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Review from The Scotsman

27th Jun 2007

Kenny Mathieson

Wednesday 27 June 2007

Three-parts jazz convention to one part true innovation

Two of the finalists in the inaugural BBC Radio Scotland Young Jazz Musician Award, pianist Tom Gibbs and drummer Doug Hough, were involved with bands in the Homegrown concert, but were heard in more exposed conditions in the competition. I’m no great fan of the plethora of media-driven awards and competitions that have sprung up in jazz and folk, but they are clearly here to stay, and the healthy attendance on Monday night demonstrated that they do have pulling power (although tickets were free).

The judges nominated six finalists, adding pianist Alan Benzie, saxophonists Joseph Wright and Leah Gough-Cooper, and singer Jonathan Carr to the two already mentioned. All of them turned in performances of a high standard with the “house” trio of Brian Kellock, Andrew Sharkey and Alyn Cosker, in an impressive intimation of things to come.

Benzie and Gough-Cooper stood out, and Dave Batchelor, the chairman of the judges, explained that it had come down to the narrowest of margins between them. I confess I felt Gough-Cooper was the most creative and adventurous player on a night when convention rather ruled, but the award went to local boy Benzie, an exceptionally talented 17 year old and a worthy inaugural holder of the title. I expect to hear much more from all of them.

Review from THE HERALD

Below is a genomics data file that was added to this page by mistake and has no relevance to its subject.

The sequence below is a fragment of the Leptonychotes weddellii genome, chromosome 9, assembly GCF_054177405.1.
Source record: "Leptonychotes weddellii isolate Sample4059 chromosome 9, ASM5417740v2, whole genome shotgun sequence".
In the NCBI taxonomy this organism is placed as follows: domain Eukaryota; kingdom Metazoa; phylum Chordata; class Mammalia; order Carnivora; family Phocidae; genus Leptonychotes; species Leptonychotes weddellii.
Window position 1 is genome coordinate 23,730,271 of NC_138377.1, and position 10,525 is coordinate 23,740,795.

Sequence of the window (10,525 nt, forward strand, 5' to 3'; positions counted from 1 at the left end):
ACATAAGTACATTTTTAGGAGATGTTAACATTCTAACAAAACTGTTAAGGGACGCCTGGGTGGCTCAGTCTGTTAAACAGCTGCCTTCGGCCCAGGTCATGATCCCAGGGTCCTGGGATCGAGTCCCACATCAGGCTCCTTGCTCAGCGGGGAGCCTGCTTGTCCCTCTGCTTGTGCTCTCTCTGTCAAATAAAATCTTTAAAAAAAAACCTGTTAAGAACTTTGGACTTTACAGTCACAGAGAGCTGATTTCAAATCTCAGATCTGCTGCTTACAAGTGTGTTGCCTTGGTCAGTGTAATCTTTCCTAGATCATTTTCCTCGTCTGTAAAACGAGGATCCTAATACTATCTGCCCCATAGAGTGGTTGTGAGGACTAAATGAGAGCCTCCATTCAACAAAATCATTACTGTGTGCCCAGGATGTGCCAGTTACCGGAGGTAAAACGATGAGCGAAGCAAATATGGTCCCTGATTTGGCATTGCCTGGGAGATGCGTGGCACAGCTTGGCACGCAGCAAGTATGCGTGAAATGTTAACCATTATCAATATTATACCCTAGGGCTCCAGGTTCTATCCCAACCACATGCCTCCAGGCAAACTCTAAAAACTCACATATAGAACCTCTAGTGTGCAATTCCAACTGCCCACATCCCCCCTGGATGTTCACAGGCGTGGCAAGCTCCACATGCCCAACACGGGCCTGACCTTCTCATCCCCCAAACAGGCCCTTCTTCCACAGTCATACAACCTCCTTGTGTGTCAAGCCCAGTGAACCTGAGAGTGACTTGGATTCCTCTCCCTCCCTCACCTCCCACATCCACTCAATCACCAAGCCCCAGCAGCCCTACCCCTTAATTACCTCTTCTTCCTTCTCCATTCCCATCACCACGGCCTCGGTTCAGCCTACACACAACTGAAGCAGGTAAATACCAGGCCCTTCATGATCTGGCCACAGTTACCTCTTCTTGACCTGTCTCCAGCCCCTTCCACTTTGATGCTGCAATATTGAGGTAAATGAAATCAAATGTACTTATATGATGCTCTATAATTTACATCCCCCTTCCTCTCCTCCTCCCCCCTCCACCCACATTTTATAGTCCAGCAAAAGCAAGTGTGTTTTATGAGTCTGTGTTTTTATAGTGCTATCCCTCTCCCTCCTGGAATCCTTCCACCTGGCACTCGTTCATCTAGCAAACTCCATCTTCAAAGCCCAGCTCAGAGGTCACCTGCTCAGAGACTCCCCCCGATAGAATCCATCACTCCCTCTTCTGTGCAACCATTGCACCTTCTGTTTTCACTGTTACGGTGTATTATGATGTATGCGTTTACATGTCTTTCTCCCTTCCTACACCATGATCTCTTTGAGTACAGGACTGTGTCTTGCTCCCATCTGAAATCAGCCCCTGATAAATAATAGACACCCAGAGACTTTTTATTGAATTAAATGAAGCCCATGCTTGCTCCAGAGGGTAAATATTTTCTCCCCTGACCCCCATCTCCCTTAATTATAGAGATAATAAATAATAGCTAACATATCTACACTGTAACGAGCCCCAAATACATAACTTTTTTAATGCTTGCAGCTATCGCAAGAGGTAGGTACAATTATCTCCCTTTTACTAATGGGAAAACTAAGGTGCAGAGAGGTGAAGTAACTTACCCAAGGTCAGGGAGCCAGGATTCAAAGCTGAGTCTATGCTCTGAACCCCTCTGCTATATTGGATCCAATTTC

27th Jun 2007

Glasgow Jazz Festival

ROB ADAMS – June 27 2007

BBC Radio Scotland Young Jazz Musician 2007, Old Fruitmarket, Glasgow

One winner, no losers was the result of the inaugural competition to find Scotland’s top young jazz musician. In the end, the judges had to make a decision – and, as he prepared to name 17-year-old pianist Alan Benzie as their choice, chairman of the panel Dave Batchelor expressed his sense of awe at the overall standard and stressed the honour he’d felt listening to all six finalists.

No-one, surely, would disagree with such enthusiasm. Just in terms of a concert, these young musicians put on a great show. Me? I had it down to a dead heat between all six. From the cool, relaxed style of tenor saxophonist Joseph Wright onwards, here were a remarkably self-possessed set of soloists each with his or her own voice, each performing in different styles.

Alto saxophonist Leah Gough-Cooper received a special commendation. A tremendous prospect, she fully engaged with the house band on her own composition, a forward-looking The Last Parabola. Jonathan Carr sang with real maturity. Doug Hough played drums with a flowing, easy command, and Tom Gibbs’s piano playing had admirable clarity and imagination, plus a sense of completeness.

Alan Benzie displayed all these qualities, too. His touch on Here’s That Rainy Day was superbly delicate, and his assurance as he nodded the rhythm section through his accomplished arrangement of Alone Together was remarkable for one so young. He took home a cheque for £500 and, among other prizes, the guarantee of a gig at next year’s Glasgow Jazz Festival. What he might be producing by then is quite a thought.

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